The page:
Art review: The Cosmic Walk

by
25 January 2019

Katy Hounsell-Robert visits the Cosmic Walk at Winchester University

Megan Clay’s creation mural in the Cosmic Walk

Megan Clay’s creation mural in the Cosmic Walk

THE mathematician and cosmologist Brian Swimme, with the historian Thomas Berry, wrote a book, The Universe Story (1992), recounting the “generally accepted” understanding of the beginning of creation 13.5 billion years ago up to our present civilisation. Erna and Michael Colebrook, of Green Spirit, had the idea of translating this epic theme into a garden walk; and it took shape when Professor Lisa Isherwood, of Winchester University, commandeered a piece of university land and, with the gardeners and students, created the Cosmic Walk.

The blacksmith Melissa Cole’s model of DNA

She says: “The Cosmic Walk is an experience which, hopefully, inspires people to think with and preserve the earth. Not all religions in the West wish to engage with the story of the cosmos, to investigate the meaning and value of life, and when we do ponder the deep questions of the universe, we tend to make the classical scriptures the starting-point and not contemplation of the universe itself.”

The artist Megan Clay was commissioned to design the artwork. As part of her Ph.D., she work painted a 15-panel mural at the beginning of the walk, in colourful varnished acrylics that faithfully depict, the void (the Hebrew Tohu Vabohu), followed by the Big Bang. These give way to swirling shapes to show how the galaxy, the sun, and the earth developed. On the other side of the path are plants in existence billions of years ago, including bamboo and fern.

Representing the dinosaur period are a mural for children to enjoy, and a small statue of a dinosaur made by Daren Greenhow from bicycle parts (News, 23 November); and there is a model of DNA by the blacksmith Melissa Cole. An early primate appears as an ape up in a tree, and there are models of spiders, dragonflies, and a crocodile in a bog garden.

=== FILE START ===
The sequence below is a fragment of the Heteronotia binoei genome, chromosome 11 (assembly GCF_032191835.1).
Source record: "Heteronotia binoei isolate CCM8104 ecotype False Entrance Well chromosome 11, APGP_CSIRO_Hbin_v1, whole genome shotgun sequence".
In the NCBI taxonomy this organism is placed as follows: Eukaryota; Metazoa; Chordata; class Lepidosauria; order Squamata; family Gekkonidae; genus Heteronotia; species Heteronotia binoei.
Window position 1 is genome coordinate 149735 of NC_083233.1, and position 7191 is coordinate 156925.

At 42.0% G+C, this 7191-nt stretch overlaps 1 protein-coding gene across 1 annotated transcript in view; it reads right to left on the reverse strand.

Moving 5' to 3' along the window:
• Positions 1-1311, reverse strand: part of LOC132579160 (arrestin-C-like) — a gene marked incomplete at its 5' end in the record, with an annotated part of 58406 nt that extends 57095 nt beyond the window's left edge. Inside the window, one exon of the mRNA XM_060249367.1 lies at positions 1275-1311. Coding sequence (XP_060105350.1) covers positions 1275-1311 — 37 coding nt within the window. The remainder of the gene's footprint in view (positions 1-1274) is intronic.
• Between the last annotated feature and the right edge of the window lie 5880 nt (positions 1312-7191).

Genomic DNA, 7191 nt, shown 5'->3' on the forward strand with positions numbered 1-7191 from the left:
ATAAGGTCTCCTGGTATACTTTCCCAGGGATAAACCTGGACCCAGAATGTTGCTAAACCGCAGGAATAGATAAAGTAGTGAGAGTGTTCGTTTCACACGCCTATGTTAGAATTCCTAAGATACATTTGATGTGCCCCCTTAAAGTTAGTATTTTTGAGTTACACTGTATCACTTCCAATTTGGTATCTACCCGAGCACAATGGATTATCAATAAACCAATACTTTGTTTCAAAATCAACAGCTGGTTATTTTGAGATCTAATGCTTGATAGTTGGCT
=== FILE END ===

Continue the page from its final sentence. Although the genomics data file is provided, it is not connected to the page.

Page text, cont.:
Dr Clay has designed a structure in the shape of a large woman. In each part of her body herbs grow that heal that particular area. Ginger, dandelion, and cayenne, it seems, are good for circulation.

The development of religions is represented by recognisable statues, such as the Virgin in white dress and blue cloak, standing by a Holy Well in a cave representing Christianity, and near by a small garden growing the flowers sacred to the religions. A very large banner bears a collage of faces of people who have fought moral battles and developed our knowledge of life.

An arch leads in imagination to our own concept of paradise. On either side are an apple tree and baskets of apples from which you are invited to help yourself.

Even on a bleak winter morning, the walk is a pleasant way to ponder on the human condition and its responsibility in the natural world.

The walk is free and open to the public. It is at West Downs Quarter, Romsey Road, Winchester SO 22 5FT. There are Q tags, but it is also a good idea to look up the informative website www.cosmicwalk.co.uk.

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